Viewing entries tagged with 'movies'

Be Careful What You Wish For


I'm usually not the biggest fan of Flash sites but this one blew me away: Coraline

Also, the film is absolutely brilliant and it really annoys me that I missed the 3D screening in cinemas. I hope that one day I can make up for this. Perfect stop-motion animation and a beautiful dark story.

Here is the trailer.

Incredibly Strange: Movie Marathon 09

It seems I survived the 24 hour Incredibly Strange Movie Marathon over the weekend. Here is the lineup:

The Secret Four/Kansas City Confidential (1952)

(opening sequence)

Zombieland (2009)

Road House (1989)

Forbidden World (1982)

Vice Squad (1982)

Paranormal Activity (2007)

Maidens of Fetish Street (1969) part of The Abnormal Female

Maidens of Fetish Street (part of The Abnormal Female)
(Couldn't find a trailer but here's a photostream on Flickr)

Mill of the Stone Women (1960)

Night Train to Terror (1985)

Night Train to Terror
(Watch the trailer here.)

The Visitor/Stridulum (1979)

The Informant! (2009)

Creature From Black Lake (1976)

Creature From Black Lake
(Couldn't find anything on this film.)

Howling II: ... Your Sister Is a Werewolf / Stirba: Werewolf Bitch (1985)

Commando (1985)

That's all folks.
Including some very short breaks it lasted about 25 hours nonstop.

Here are the instructions for this year's movie marathon:

And if you still don't have enough here are some trailers for the Movie Marathon itself. Enjoy!

A million thanks to Ant Simpson and everyone involved for a fantastic weekend!

The Rabbit

The Rabbit by Rosalie Osman

Sweet. The animation The Rabbit by Australian animator Rosalie Osman is now available online. I love it. And a very nice style, too. Thank you for letting me know about the update!

Rosalie Osman

I came across this animation showreel by Rosalie Osman. I love the style and the stories look very interesting, but there's only one film out there to watch completely: The Kitchen Drawer

I would be quite keen to see her other works:  Bibliomania and The Rabbit.

Rise and Fall

This is a 30 minute version of the movie I.O.U.S.A, a film about the rapidly growing national debt of the United States, the long-term ignorance of the problem and it's occurring and looming consequences.

Quite interesting in this regard is Arnold J. Toynbee's A Study of History about the rise and fall of human civilisations. According to a Wikipedia article Toynbee "argues that the breakdown of civilizations is not caused by loss of control over the environment, over the human environment, or attacks from outside. Rather, it comes from the deterioration of the 'Creative Minority,' which eventually ceases to be creative and degenerates into merely a 'Dominant Minority' (who forces the majority to obey without meriting obedience). He argues that creative minorities deteriorate due to a worship of their 'former self,' by which they become prideful, and fail to adequately address the next challenge they face."

Sounds familiar? You make up your own mind.

Read the full post

Atama Yama

I just rediscovered a fantastic animation I have seen a couple of years ago at the Melbourne International Film Festival: Atama Yama (Mount Head)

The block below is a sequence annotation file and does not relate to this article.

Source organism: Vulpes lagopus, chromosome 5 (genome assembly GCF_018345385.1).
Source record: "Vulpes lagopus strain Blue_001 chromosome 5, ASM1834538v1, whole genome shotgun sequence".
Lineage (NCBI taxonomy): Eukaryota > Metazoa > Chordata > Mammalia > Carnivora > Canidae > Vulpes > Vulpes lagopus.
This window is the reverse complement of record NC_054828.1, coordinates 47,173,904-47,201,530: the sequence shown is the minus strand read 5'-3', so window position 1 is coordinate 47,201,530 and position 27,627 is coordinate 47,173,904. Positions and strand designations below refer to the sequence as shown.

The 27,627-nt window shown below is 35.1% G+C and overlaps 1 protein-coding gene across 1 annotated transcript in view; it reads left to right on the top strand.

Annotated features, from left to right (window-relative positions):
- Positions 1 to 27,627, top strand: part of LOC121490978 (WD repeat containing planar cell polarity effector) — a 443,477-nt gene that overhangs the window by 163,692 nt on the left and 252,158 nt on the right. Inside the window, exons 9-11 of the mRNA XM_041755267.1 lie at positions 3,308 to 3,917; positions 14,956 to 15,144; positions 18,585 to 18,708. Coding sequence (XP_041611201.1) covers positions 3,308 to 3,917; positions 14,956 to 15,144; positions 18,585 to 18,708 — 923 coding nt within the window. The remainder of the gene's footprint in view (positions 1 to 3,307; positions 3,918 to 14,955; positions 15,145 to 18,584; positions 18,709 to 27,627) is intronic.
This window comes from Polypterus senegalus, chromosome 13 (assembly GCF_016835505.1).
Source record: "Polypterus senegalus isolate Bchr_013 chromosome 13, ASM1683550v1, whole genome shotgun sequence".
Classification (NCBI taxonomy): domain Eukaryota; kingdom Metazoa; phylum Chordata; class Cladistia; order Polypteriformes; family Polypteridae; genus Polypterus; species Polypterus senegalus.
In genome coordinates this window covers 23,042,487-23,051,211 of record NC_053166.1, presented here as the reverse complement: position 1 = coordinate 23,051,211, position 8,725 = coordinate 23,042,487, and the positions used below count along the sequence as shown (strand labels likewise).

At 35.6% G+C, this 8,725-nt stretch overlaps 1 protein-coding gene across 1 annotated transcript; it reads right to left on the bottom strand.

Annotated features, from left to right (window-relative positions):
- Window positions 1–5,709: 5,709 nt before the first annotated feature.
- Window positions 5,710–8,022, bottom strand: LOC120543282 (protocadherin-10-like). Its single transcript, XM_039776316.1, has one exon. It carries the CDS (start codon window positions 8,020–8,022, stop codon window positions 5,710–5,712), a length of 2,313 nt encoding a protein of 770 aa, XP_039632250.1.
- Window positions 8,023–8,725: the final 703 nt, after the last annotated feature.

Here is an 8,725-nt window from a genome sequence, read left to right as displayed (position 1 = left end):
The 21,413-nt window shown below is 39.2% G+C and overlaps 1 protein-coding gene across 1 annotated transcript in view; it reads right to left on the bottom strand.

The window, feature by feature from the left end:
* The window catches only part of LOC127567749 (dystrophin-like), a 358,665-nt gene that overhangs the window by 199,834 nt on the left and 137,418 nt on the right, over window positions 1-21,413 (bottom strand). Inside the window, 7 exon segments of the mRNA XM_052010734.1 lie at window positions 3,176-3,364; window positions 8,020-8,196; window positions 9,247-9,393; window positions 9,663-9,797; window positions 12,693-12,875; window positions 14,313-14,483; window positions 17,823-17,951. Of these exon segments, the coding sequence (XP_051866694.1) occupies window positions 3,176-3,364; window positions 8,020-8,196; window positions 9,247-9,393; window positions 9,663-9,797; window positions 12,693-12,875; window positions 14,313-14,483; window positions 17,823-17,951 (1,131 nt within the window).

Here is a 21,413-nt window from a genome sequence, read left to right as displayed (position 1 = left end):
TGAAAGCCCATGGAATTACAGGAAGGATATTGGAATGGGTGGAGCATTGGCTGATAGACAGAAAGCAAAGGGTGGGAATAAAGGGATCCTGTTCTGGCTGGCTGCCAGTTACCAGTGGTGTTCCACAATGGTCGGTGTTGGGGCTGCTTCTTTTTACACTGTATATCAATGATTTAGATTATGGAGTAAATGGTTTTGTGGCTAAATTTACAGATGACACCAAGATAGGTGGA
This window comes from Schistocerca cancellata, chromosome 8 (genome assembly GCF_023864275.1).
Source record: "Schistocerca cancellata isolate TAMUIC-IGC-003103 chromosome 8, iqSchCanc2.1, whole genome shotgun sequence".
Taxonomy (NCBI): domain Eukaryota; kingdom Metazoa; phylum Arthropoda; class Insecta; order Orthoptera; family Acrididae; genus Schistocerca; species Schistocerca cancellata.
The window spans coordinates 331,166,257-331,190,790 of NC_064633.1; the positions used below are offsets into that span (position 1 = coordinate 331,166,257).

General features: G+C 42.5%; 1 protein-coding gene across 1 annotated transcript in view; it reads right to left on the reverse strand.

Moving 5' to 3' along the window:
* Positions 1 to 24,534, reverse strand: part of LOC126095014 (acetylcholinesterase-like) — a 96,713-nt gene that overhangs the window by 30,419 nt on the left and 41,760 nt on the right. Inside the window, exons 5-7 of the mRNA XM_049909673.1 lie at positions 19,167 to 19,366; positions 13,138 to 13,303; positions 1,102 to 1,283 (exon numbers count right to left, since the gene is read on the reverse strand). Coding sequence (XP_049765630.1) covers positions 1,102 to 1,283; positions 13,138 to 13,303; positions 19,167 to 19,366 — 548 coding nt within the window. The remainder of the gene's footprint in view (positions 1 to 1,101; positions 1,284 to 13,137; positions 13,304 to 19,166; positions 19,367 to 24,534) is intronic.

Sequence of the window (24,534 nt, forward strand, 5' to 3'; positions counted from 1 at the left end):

I started to work on a new animation which is in very early development (the first story draft was three days ago). Looking at Atama Yama today I wonder if it may have had some influence on my new idea.

Enjoy the show.


Looks like an awesome film: Persepolis.

Here is the trailer (there is an English version, too).

Today at my local bookshop (small yet the best bookshop around) I also flicked through the original autobiographical graphic novel by Marjane Satrapi about her memories of growing up in the Iranian Revolution and later moving to the West. I am sure I will buy the book (but probably after salary day).

Happiness Only Real When Shared

Chris McCandless

A really nice and somewhat different film I have seen recently was Into the Wild. It is very slow pace, not too much happening. In other words: Die Hard enthusiasts stay away!

The film is based on a real story: Chris McCandless, who after graduation at the age of 22 leaves family and career behind and in pursuit of his happiness travels the United States under the name Alexander Supertramp. He donates $24,000 that were given to him by his parents to charity, burns the last bank notes he has, and leaves his car behind. He meets a number of interesting people on the road. He is not a loner, and as portrayed in the film seems like quite a social person; not anti society but simply looking for freedom, independence and truth. At the same time he seeks solitude far away from society. His dream to spend some time in the tranquility and lonelyness of Alaska grows bigger and bigger.

His body was found in an abandoned bus in Alaska in 1992, at age 24. A note that he wrote into a copy of Doctor Zhivago short before his death says: "Happiness only real when shared." This realisation sums up the film in a beautiful way.

This movie, directed by Sean Penn, is brilliant to watch, slow moving, poetic, yet not overly emotional. The story kind of flows along, revealing more and more of McCandless life and the significance of his experiences and realisations. To watch the film you probably need to be in the right mood though. Recommended.

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